Kendriana Speaks About Environmental Racism and How the Green Liberation and Black Liberation Intersect

Last week, we had our first page takeover, curated by Kendriana Washington (@kendrianawashington) on IG.

Kendriana Speaks About Environmental Racism and How the Green Liberation and Black Liberation Intersect.

Below are the three posts, created and authored by Kendriana:

1) Resourcefulness, ecological sustainability and the preservation of animals, the environment and it’s natural means is embedded in POC culture. Discouraging waste, avoiding excess, sharing in community, innovative reuse, and what White folks call “environmental activism” is the poetic livelihood of our existences. Green liberation rests within Black liberation and from our ancestry to present we’ve modeled how to fashion something from nothing for those who subsist on a culture of taking.

Global warming and the climate crisis is a byproduct of White capitalism and colonialism. As White owned corporations waste and pillage without regard, the ecology that Black and Brown people have respected for centuries continues to lose its balance. Hot Girl Summer has seen the warmest temperatures on record and as the earth heats up, fruit sized hail falls from the sky when it ain’t supposed to and severe weather events alter the migratory patterns of insects and animals. These locusts, hurricanes, and wildfires aren’t inevitable revelation, they’re a call to action. A call from the earth for POC to retrieve our lands, inheritance, future and time from those in power who continue to disrespect it. For us, by us...this ain’t the end of times. #blackfutures

2) The perfect example of environmental justice, respect and liberation in Black heritage is the clay or “mud” home. Beyond mere sustainability, it’s almost totally weather resistant and can survive for thousands of years, it’s also made of the earth and healing for the environment. I was reminded of this style of architecture after a conversation with one of my closest friends about Western xenophobia toward African culture and realized that over the last decade I’ve been a bit brainwashed by Western White “solutions” to the ecological crisis and sustainable living. The Whitewashed eco-friendly solution to housing is the rebranding of fast deteriorating mobile homes at half the size for quadruple the price and calling them “tiny homes,” Or coopting ancient Black and Brown ways of living as innovative/new age metaphysical trends. Not only do these homes center the totality of their surrounding ecosystems but they’re absolutely stunning and as resilient as the diaspora. These homes are art. 🌻Peep the culture vulture at the end charging 150k and making people build the house themselves.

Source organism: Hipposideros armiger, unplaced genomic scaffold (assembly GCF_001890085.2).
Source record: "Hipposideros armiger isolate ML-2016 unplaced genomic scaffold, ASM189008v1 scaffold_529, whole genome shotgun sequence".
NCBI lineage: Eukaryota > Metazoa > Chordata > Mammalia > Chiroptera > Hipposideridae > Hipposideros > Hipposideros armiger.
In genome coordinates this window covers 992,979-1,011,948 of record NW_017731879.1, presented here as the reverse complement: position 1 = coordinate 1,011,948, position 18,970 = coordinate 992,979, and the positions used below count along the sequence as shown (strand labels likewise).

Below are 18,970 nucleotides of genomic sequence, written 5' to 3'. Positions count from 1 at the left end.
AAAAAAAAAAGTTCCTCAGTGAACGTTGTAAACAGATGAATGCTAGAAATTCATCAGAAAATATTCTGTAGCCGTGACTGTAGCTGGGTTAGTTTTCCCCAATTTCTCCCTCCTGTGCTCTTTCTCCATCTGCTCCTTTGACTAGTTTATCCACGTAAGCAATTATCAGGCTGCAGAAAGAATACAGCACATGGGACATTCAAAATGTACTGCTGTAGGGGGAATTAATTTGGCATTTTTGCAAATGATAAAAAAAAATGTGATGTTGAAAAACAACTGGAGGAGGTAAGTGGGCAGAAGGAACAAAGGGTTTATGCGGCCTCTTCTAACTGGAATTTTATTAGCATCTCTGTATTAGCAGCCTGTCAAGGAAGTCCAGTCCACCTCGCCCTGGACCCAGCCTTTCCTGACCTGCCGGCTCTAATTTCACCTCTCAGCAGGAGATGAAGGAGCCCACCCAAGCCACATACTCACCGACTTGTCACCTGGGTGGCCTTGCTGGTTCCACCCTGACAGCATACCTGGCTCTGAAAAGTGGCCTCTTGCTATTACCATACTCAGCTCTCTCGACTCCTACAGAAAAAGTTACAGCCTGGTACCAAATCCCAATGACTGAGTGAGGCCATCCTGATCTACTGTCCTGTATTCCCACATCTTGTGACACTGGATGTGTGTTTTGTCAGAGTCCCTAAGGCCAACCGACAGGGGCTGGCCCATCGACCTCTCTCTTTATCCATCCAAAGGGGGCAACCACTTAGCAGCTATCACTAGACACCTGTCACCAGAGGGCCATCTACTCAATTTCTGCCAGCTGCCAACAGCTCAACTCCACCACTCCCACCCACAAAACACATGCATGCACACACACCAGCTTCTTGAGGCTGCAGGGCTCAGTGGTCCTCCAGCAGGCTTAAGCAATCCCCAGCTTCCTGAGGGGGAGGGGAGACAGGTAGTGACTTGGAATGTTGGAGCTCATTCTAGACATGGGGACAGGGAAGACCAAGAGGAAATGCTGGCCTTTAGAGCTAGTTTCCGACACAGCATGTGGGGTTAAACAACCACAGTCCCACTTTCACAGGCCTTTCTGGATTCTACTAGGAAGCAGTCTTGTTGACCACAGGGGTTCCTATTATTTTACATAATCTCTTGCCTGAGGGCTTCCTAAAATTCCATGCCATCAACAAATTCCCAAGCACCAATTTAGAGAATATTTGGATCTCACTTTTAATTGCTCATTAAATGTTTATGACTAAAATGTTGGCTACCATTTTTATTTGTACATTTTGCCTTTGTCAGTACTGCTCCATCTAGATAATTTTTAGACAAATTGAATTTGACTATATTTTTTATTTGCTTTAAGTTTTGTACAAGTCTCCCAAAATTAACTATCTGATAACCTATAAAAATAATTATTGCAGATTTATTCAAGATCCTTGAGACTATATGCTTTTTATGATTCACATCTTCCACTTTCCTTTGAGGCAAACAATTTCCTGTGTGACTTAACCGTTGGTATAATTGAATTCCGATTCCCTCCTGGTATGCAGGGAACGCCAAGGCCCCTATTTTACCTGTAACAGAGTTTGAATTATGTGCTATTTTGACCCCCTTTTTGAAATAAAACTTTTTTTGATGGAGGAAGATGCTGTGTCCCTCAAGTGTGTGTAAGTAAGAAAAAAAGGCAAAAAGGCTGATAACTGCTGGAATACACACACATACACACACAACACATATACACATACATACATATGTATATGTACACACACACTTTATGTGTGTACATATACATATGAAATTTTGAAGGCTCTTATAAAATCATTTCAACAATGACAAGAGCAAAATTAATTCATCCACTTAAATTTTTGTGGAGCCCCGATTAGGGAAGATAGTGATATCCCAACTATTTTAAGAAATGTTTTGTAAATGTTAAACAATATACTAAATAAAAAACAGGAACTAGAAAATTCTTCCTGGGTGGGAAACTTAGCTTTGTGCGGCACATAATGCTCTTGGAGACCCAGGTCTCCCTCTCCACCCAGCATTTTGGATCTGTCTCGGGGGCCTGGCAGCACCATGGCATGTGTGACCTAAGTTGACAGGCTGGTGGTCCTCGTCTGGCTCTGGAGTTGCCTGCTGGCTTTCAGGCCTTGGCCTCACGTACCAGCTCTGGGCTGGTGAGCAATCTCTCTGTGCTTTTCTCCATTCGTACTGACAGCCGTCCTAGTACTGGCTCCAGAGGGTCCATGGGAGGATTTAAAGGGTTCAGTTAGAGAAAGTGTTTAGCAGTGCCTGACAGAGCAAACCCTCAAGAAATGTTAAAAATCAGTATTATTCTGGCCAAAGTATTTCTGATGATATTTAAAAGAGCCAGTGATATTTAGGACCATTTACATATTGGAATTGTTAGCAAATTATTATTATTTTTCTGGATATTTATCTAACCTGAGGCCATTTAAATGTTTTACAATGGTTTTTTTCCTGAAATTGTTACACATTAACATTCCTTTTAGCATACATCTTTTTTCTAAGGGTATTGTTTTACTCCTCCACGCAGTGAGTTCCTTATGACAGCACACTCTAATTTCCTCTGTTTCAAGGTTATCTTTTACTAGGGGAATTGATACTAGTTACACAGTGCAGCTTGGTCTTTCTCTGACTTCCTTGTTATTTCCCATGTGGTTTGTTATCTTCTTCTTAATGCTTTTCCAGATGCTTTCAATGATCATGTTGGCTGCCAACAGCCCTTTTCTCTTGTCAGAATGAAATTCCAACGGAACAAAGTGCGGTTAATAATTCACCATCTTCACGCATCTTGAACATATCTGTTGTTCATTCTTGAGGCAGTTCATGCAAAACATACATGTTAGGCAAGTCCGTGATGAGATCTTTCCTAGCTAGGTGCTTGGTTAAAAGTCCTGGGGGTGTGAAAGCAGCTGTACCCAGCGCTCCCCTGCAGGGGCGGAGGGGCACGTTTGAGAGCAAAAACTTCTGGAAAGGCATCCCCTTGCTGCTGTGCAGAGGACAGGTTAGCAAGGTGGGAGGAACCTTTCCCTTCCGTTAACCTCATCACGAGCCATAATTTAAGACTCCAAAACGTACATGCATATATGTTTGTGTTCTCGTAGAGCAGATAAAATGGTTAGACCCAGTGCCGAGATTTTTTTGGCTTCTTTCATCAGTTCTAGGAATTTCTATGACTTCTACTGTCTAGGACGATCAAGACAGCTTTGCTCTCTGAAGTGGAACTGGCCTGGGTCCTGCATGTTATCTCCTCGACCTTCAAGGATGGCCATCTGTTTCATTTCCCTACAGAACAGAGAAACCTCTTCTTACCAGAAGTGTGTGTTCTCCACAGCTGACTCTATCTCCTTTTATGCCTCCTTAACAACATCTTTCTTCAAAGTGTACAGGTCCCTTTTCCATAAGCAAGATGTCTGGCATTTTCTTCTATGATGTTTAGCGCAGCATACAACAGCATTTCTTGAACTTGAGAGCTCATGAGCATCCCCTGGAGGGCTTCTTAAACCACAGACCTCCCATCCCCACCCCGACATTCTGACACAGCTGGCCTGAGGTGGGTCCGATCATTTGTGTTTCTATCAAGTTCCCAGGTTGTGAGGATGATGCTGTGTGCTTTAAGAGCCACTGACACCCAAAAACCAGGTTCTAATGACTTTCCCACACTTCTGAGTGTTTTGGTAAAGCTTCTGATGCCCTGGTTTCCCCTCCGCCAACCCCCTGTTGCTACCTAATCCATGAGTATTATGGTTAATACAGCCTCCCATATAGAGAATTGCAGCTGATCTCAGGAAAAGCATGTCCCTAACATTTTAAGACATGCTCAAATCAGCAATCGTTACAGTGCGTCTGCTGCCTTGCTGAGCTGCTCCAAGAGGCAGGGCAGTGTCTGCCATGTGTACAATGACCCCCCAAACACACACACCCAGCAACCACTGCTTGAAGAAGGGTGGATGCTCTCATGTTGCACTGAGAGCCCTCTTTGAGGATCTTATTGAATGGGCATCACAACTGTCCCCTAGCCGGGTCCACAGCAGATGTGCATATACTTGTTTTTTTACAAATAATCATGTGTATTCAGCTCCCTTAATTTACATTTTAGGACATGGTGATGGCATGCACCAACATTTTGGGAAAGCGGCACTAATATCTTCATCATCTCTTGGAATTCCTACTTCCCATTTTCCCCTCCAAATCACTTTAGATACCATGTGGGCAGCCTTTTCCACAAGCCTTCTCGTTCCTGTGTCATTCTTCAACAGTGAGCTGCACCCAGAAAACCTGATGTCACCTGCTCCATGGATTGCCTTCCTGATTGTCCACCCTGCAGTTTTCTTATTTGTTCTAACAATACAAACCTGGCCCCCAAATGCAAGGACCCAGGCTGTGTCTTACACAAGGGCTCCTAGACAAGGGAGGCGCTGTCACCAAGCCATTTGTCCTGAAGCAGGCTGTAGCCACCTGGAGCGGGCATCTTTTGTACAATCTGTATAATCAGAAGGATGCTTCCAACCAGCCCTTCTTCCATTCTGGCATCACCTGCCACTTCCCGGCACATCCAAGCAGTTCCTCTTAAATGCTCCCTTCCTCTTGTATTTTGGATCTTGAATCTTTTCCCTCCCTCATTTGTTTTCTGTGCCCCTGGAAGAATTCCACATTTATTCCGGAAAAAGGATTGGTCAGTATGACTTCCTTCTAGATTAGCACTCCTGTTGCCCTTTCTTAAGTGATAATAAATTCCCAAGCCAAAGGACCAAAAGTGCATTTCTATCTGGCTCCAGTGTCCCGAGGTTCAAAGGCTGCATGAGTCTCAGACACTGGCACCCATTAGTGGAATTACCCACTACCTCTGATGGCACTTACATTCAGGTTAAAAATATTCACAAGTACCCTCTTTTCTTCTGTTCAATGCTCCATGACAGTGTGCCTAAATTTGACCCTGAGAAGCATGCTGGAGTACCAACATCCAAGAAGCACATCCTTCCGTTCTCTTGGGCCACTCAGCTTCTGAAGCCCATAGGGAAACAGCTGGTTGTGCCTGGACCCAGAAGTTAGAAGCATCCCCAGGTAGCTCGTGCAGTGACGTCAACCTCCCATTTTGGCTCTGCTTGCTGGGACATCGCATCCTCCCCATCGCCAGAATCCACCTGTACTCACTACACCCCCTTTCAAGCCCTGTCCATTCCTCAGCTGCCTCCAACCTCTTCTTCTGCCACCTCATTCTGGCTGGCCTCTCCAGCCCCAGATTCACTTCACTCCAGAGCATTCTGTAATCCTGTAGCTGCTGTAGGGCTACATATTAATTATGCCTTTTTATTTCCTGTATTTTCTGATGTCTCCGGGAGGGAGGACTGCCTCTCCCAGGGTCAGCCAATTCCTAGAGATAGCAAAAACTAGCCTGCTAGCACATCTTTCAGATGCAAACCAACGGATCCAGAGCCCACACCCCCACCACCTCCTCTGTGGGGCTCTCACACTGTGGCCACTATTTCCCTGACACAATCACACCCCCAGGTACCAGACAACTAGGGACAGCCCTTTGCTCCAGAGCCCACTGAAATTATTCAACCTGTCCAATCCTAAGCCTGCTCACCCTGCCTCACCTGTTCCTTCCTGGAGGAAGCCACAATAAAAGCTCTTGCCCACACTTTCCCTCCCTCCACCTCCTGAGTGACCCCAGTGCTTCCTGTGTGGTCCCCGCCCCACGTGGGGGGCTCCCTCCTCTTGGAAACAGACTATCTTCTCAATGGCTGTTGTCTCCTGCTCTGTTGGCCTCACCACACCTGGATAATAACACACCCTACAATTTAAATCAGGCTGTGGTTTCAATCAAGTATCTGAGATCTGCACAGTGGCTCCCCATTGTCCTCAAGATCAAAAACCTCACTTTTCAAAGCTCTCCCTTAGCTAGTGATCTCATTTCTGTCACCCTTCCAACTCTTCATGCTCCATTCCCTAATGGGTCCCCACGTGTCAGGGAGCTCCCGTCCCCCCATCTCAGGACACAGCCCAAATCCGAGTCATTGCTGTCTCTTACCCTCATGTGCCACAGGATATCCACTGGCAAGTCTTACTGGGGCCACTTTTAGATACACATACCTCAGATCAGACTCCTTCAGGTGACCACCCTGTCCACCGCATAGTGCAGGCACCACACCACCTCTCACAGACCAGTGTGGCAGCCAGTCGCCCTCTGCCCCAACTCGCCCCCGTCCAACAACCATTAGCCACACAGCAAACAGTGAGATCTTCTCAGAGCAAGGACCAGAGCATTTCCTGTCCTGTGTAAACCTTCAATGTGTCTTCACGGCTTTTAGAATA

3) One of my biggest issues with this White-washed environmental activist movement is the insensitive burden it places on POC communities to do an equal share of reversing the impact White supremacist capitalist colonialism has on the environment when POC haven’t committed any of the same mass ecological crimes. We’re told by people who are often complicit or passive about our oppression to use money we don’t have due to inequitable pay (that they often perpetuate) to buy reusable plastic kitchen bags under the guise of “less plastic waste” when we’ve already been storing our leftovers in the same set of Country Crock containers for the last 10 years. Telling us to give up foods that yield a high carbon footprint when we experience some of the greatest food disparities in the country🤔.

Meanwhile White owned companies dump their waste near our water sources, build their billowing toxic plants in our neighborhoods and transport garbage in metal shipping containers to Africa by the ton. As POC communities we can do what is in our means in addition to our existing work to reverse climate change but ultimately the fate of the movement and the responsibility of eco activists is to realize that much of the oppression that threatens green activist values has already taken Black and Brown lives long before the globe began to warm.

Leave a comment below and we’ll make sure to keep the conversation going. You can also view the posts on our Instagram feed here.